Plant Health Alert – Arborvitae Problems
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Arborvitae trees are quickly becoming the most popular tree in the nursery industry. Displacing the ‘Leyland Cypress’ as a favorite screening plant, the arborvitae blocks unwanted views. The plant is mostly pest free but as we have seen with so many other plants that we thought were ‘pest free’, once we plant too many of these or plant them improperly, diseases and insects can move in and cause problems.
The two most common cultivars are ‘Green Giant’ and ‘Emerald’. ‘Green Giant’ is a large, needle bearing evergreen coniferous tree which is a hybrid cultivar of Thuja plicata and Thuja standishii the Western and Japanese arborvitae. It is a densely branched pyramidal habit reaching a mature height of 60 feet and width 20 feet.
‘Emerald’ is an American Arborvitae (Thuja occidentalis). ‘Emerald’ is an upright narrow plant that typically reaches a height of 20′ and width of 6′. There are many other species of arborvitae including some from Asia. T. occidentalis cultivars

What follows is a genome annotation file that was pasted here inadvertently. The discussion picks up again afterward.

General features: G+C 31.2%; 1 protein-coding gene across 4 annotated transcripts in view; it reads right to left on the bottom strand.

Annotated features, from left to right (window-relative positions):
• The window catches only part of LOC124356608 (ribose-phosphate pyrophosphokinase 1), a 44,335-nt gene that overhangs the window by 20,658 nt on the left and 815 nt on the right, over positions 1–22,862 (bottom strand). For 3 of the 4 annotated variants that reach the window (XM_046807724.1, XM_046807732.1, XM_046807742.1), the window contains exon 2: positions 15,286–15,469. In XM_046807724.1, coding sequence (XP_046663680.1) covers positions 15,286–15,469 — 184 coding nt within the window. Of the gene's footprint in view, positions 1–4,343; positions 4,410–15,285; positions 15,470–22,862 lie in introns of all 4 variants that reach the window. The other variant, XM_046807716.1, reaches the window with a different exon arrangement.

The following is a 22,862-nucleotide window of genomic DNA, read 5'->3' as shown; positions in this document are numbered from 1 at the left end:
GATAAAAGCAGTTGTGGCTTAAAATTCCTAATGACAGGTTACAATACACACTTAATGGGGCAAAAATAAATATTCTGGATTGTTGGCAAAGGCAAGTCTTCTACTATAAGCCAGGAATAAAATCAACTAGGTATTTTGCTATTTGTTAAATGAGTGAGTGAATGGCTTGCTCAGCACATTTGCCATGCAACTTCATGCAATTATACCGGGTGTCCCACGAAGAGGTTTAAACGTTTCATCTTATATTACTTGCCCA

In the main, here in western NC, we grow and use ‘Green Giant’ and ‘Emerald’. We have been seeing more problems with these trees. Spider mites can be a problem especially for trees located in areas of high heat such as the southwest facing sides of structures. Other arthropods that we can see are scale insects.
Diseases such as bot canker have started to infect trees that stay wet for too long, especially those in shade. Trees in shade will take longer to dry after a rain. Both ‘Green Giant’ and ‘Emerald’ are dense plants that stay wet after rains. Wet bark on branches eventually cracks and allows fungal infections to start.
A natural phenomena in all conifers is dropping older leaves. Each year conifers drop older leaves from the interior of the canopy. This will manifest as a general browning of the interior of the plant. This situation is not a disease. What can happen however is that the dropping leaves can build up in the interior of the plant holding moisture against the stems and trunk leading to disease. It is recommended to clear the interior of the trees of these fallen needles at least annually.